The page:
Lucille Clifton | Literature Criticism Critical Essay by The Virginia Quarterly Review

This literature criticism consists of approximately 1 page of analysis & critique of Lucille Clifton.
This section contains 165 words
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Critical Essay by The Virginia Quarterly Review

Generations is more than an elegy or a personal memoir. It is an attempt on the part of one woman to retrieve, and lyrically to celebrate, her Afro-American heritage, Miss Clifton is one of the few for whom oral history has preserved a record of African descent. Her family traces its line back to the brave, unflinching "Mammy Ca'line … born among the Dahomey people in 1822." With controlled irony, she tells the tale of slavery as though it were part of a family album…. Through it all, the Dahomey women clutched to the roots of their ancestry. They kept their pride and their courage…. With Miss Clifton, we "witness and wait." And we celebrate the collective heroism of those who survived a century of bondage. (pp. 112-13)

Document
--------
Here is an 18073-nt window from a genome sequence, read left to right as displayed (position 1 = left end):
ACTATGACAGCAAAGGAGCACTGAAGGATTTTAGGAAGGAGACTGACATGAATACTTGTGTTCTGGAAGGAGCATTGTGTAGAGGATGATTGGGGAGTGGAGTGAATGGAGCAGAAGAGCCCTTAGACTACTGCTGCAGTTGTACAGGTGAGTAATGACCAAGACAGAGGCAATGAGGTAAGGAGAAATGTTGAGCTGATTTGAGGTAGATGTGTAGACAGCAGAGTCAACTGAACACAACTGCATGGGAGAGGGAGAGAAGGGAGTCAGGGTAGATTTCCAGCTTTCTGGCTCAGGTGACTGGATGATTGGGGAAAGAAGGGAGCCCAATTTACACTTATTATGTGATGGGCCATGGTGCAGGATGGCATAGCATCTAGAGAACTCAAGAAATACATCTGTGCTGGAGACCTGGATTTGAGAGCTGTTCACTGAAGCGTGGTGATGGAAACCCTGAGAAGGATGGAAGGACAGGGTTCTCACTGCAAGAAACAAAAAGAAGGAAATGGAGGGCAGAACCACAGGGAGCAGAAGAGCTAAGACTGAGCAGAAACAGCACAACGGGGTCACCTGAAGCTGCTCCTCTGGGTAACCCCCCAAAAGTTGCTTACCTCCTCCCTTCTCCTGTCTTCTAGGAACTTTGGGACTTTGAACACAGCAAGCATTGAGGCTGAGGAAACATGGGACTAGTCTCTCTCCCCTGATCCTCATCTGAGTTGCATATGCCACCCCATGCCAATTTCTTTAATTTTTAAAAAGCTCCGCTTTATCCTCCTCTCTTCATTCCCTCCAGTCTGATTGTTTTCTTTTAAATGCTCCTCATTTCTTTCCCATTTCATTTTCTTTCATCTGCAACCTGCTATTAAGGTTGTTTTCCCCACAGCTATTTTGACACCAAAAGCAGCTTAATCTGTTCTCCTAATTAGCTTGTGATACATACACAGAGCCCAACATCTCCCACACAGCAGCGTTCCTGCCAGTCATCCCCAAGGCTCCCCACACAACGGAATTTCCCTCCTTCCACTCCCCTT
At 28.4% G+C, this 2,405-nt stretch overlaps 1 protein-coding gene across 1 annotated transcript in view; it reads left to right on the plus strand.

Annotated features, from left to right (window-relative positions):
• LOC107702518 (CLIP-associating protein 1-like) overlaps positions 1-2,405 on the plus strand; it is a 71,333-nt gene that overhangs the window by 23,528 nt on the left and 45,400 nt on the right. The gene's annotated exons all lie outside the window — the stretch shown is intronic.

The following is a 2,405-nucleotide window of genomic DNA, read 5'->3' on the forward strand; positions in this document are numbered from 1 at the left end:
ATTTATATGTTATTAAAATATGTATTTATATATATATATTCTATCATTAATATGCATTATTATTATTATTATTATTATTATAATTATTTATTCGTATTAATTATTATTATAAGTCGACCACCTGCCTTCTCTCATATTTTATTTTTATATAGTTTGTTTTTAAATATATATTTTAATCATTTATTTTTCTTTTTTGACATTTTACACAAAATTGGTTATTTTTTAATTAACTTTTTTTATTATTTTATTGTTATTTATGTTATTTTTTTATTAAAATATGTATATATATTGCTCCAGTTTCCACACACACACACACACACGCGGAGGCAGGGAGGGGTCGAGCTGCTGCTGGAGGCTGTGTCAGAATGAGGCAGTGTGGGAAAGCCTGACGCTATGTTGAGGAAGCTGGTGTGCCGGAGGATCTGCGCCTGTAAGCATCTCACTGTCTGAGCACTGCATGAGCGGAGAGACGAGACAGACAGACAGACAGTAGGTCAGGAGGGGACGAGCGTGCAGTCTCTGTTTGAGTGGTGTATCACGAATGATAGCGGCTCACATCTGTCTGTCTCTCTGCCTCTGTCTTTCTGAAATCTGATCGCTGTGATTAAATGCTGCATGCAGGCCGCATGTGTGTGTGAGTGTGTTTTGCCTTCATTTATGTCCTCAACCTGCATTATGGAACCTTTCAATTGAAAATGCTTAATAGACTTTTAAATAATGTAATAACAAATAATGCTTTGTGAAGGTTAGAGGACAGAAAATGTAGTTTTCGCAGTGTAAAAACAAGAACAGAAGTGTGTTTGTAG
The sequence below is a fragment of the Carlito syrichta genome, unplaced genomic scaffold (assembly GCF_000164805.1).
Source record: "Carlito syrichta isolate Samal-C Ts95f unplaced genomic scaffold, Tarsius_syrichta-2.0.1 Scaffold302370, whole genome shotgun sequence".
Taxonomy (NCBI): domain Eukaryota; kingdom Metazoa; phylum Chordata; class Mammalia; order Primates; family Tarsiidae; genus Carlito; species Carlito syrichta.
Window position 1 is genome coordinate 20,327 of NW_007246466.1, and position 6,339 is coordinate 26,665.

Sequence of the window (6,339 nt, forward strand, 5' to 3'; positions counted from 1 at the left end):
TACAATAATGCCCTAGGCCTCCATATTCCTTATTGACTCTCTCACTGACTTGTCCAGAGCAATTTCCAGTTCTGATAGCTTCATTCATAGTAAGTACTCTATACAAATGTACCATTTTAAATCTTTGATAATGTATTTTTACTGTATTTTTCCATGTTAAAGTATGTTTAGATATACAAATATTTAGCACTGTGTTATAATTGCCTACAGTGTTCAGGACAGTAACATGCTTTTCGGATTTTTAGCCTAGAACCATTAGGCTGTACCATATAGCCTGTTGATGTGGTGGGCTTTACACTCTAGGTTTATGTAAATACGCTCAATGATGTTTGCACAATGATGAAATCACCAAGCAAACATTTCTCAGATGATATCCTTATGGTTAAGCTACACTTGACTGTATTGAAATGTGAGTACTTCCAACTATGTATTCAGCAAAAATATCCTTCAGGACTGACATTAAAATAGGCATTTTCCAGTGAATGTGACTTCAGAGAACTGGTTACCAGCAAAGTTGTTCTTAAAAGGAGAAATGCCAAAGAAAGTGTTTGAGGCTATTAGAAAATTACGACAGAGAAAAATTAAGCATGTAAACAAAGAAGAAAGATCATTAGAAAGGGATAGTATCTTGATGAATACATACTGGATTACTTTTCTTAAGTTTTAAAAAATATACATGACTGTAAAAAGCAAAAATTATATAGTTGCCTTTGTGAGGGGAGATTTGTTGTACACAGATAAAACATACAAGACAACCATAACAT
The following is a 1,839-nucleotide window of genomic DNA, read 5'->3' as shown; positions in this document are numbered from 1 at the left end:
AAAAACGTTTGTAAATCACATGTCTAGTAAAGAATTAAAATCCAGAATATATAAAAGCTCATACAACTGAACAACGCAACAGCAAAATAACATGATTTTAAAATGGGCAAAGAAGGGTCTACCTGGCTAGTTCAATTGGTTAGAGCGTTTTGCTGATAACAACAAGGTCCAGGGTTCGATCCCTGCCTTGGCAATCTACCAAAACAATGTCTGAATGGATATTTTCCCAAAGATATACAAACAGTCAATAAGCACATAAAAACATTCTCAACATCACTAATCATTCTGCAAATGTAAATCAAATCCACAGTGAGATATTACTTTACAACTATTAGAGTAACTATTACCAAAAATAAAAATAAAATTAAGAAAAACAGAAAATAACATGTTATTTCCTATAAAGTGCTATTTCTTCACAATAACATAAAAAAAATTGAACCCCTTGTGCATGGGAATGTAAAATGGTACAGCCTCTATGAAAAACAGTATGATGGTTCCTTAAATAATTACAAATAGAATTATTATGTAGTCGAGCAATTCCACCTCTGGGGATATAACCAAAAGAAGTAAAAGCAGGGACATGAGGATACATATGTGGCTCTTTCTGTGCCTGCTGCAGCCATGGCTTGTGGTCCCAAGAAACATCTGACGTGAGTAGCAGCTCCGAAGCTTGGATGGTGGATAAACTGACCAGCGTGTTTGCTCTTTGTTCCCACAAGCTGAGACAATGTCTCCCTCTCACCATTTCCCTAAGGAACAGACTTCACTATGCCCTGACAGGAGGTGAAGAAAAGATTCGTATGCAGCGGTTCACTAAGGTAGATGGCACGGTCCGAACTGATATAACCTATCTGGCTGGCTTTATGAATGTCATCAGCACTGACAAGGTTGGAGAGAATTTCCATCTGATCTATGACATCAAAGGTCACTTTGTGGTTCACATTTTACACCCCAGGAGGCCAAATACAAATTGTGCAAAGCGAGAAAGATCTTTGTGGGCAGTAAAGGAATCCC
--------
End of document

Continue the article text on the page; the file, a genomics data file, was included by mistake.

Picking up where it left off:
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This section contains 165 words
(approx. 1 page at 300 words per page)
Buy the Critical Essay by The Virginia Quarterly Review